Further evidence of creativity of Internet ‘entrepreneurs’, is when someone uses a famous trademark in the post-domain ‘path’ of a URL in order to increase the number of visits to its webpage. ‘An effort to capitalize on established reputation’ constituted infringement and dilution of owner’s trademark.[12]Besides, this type of free-riding on another’s mark is routinely held to be actionable in typographical error and metatagging cases. Another variant takes the form ‘trademarksucks’ or adds similar distinguishing words to the trade mark and is purportedly used to convey dissatisfaction with the activities of trademark holder. In 2003[13], it was held that use of the site to make defamatory statements without any supporting evidence indicated bad faith rather than an intention to exercise the ‘right of free speech’. The recent trend is that many savvy web users make it a habit to see if a company ‘sucks’ web site exists before buying a product on-line. For example, if John is about to buy a new pool table from ‘’, he first checks to see if ‘’ exists and contains any negative feedback.

Some of the other trends include: ‘the porn funnel’ in which a variation of domain name is used to ‘funnel’ traffic into a pornographic web site. Growing practice of registering the names of celebrities, particularly where domain name is used for a pornography site is of great concern[14]; the ‘fan sites’ in which fans anticipated that their idol would become hot property and so they registered the domain names in the hope of extracting commercial benefit. This constitute a registration in bad faith, regardless of the fact that they have never got around to using the domain name[15];‘Renewal Snatching’, if a domain name is not renewed before itsexpiration date and applicable renewal grace periods, cybersquatters frequently purchase that domain at a domain name auction and the owner may be obligated topurchase it from them (at an incredibly high price) and ‘Domain Name Tasting’, domain registrants ‘test’ a domain name for 5 days (the 5day mandatory testing period from ICANN) to determine the visitor traffic thatcan be monetized and then can ‘return’ it if it doesn’t appear as though it wouldcover the cost of the registration. The cybersquatters used to engage inan endless tasting on a particular name, but recent ICANN policies have slowedthat practice.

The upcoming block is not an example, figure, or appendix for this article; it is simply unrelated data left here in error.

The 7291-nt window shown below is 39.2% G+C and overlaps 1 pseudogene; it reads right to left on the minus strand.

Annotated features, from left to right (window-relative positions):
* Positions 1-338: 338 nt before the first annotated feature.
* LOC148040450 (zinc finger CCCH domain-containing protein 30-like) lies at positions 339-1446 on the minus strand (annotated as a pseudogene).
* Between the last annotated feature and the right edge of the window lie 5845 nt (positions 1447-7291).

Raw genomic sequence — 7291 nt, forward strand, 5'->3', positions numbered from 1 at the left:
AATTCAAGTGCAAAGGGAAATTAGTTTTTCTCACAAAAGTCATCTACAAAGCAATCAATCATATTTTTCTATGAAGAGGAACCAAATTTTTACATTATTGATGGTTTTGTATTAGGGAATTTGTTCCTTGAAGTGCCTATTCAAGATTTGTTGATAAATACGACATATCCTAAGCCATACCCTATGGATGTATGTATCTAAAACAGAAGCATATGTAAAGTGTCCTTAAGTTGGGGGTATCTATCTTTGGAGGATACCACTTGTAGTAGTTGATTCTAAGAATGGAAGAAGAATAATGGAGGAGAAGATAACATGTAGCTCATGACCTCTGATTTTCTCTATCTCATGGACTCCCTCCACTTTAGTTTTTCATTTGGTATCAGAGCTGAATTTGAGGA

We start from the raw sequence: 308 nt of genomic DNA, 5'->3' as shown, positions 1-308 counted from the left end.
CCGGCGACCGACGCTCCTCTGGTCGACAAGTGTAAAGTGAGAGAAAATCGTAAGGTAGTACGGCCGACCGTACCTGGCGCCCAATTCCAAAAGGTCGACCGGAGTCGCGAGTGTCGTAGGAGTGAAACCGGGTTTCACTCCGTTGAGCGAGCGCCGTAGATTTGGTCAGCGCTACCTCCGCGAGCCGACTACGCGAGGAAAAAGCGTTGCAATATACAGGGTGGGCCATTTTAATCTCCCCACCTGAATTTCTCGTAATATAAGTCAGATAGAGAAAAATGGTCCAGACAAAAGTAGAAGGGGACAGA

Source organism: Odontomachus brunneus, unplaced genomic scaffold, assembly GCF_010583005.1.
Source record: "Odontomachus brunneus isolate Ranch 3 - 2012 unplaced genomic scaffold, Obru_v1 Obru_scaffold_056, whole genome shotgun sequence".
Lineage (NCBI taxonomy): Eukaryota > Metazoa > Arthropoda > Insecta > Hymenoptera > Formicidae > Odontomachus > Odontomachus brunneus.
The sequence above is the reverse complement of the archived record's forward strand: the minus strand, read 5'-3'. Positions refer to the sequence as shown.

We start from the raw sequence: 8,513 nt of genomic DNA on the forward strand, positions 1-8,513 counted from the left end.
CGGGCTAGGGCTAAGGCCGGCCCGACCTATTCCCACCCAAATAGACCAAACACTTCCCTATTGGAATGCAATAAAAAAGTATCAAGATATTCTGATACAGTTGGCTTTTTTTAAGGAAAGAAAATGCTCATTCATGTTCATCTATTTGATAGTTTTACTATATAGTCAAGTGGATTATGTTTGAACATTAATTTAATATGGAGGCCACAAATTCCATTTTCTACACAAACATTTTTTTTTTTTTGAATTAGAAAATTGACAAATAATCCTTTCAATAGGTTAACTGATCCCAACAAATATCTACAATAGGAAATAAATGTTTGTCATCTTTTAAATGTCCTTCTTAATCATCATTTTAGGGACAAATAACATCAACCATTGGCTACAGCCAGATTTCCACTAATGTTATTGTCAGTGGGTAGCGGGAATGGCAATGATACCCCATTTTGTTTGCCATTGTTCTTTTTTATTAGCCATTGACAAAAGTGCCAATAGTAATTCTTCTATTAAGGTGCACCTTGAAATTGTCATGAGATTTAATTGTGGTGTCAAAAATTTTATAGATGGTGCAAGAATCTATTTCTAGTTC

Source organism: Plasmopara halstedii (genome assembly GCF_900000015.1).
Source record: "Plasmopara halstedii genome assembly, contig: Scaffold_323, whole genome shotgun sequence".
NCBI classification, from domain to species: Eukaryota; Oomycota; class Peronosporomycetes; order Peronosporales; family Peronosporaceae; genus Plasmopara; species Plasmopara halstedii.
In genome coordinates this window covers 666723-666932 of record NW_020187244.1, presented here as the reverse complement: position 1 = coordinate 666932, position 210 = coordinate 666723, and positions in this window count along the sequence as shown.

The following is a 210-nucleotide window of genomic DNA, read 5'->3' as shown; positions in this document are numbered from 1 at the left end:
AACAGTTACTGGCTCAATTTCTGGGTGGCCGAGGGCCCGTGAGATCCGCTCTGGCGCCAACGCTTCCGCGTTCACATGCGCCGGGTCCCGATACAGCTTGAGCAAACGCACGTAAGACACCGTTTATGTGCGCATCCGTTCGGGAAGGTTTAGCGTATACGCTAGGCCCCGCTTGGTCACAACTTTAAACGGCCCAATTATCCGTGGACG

Cybersquatters, typosquatters and other trademark infringers have made the Web a legal minefield. If one looks into the history of adjudication process of domain name disputes, then one may demarcate three phases of domain name dispute resolution.